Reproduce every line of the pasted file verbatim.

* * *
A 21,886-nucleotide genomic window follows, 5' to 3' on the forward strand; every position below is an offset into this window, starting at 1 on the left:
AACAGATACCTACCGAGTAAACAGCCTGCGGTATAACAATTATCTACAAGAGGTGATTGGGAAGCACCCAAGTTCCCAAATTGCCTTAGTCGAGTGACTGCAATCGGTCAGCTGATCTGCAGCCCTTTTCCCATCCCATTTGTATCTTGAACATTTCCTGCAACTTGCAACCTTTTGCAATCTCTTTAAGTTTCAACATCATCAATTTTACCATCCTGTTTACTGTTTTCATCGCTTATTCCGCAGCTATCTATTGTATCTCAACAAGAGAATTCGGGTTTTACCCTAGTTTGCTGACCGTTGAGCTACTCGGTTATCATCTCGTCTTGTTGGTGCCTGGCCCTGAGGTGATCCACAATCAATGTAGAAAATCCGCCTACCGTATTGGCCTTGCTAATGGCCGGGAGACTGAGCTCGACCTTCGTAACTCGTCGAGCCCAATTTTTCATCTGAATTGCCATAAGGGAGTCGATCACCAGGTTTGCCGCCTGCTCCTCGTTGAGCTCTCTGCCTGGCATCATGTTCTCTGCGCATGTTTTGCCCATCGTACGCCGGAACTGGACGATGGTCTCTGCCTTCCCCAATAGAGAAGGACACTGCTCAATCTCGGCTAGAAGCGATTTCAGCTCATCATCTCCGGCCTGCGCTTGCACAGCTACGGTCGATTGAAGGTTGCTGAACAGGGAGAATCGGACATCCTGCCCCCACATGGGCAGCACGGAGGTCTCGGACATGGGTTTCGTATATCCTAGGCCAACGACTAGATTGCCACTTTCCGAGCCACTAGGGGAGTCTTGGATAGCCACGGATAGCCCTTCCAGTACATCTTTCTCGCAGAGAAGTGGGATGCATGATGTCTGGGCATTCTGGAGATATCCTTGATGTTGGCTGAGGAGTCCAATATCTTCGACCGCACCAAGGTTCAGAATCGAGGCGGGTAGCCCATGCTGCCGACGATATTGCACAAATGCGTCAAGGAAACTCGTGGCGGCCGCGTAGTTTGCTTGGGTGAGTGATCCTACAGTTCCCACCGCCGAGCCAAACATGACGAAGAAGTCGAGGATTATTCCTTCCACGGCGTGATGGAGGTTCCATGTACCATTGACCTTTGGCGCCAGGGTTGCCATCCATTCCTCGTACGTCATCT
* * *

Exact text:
A 21,886-nucleotide genomic window follows, 5' to 3' on the forward strand; every position below is an offset into this window, starting at 1 on the left:
AACAGATACCTACCGAGTAAACAGCCTGCGGTATAACAATTATCTACAAGAGGTGATTGGGAAGCACCCAAGTTCCCAAATTGCCTTAGTCGAGTGACTGCAATCGGTCAGCTGATCTGCAGCCCTTTTCCCATCCCATTTGTATCTTGAACATTTCCTGCAACTTGCAACCTTTTGCAATCTCTTTAAGTTTCAACATCATCAATTTTACCATCCTGTTTACTGTTTTCATCGCTTATTCCGCAGCTATCTATTGTATCTCAACAAGAGAATTCGGGTTTTACCCTAGTTTGCTGACCGTTGAGCTACTCGGTTATCATCTCGTCTTGTTGGTGCCTGGCCCTGAGGTGATCCACAATCAATGTAGAAAATCCGCCTACCGTATTGGCCTTGCTAATGGCCGGGAGACTGAGCTCGACCTTCGTAACTCGTCGAGCCCAATTTTTCATCTGAATTGCCATAAGGGAGTCGATCACCAGGTTTGCCGCCTGCTCCTCGTTGAGCTCTCTGCCTGGCATCATGTTCTCTGCGCATGTTTTGCCCATCGTACGCCGGAACTGGACGATGGTCTCTGCCTTCCCCAATAGAGAAGGACACTGCTCAATCTCGGCTAGAAGCGATTTCAGCTCATCATCTCCGGCCTGCGCTTGCACAGCTACGGTCGATTGAAGGTTGCTGAACAGGGAGAATCGGACATCCTGCCCCCACATGGGCAGCACGGAGGTCTCGGACATGGGTTTCGTATATCCTAGGCCAACGACTAGATTGCCACTTTCCGAGCCACTAGGGGAGTCTTGGATAGCCACGGATAGCCCTTCCAGTACATCTTTCTCGCAGAGAAGTGGGATGCATGATGTCTGGGCATTCTGGAGATATCCTTGATGTTGGCTGAGGAGTCCAATATCTTCGACCGCACCAAGGTTCAGAATCGAGGCGGGTAGCCCATGCTGCCGACGATATTGCACAAATGCGTCAAGGAAACTCGTGGCGGCCGCGTAGTTTGCTTGGGTGAGTGATCCTACAGTTCCCACCGCCGAGCCAAACATGACGAAGAAGTCGAGGATTATTCCTTCCACGGCGTGATGGAGGTTCCATGTACCATTGACCTTTGGCGCCAGGGTTGCCATCCATTCCTCGTACGTCATCT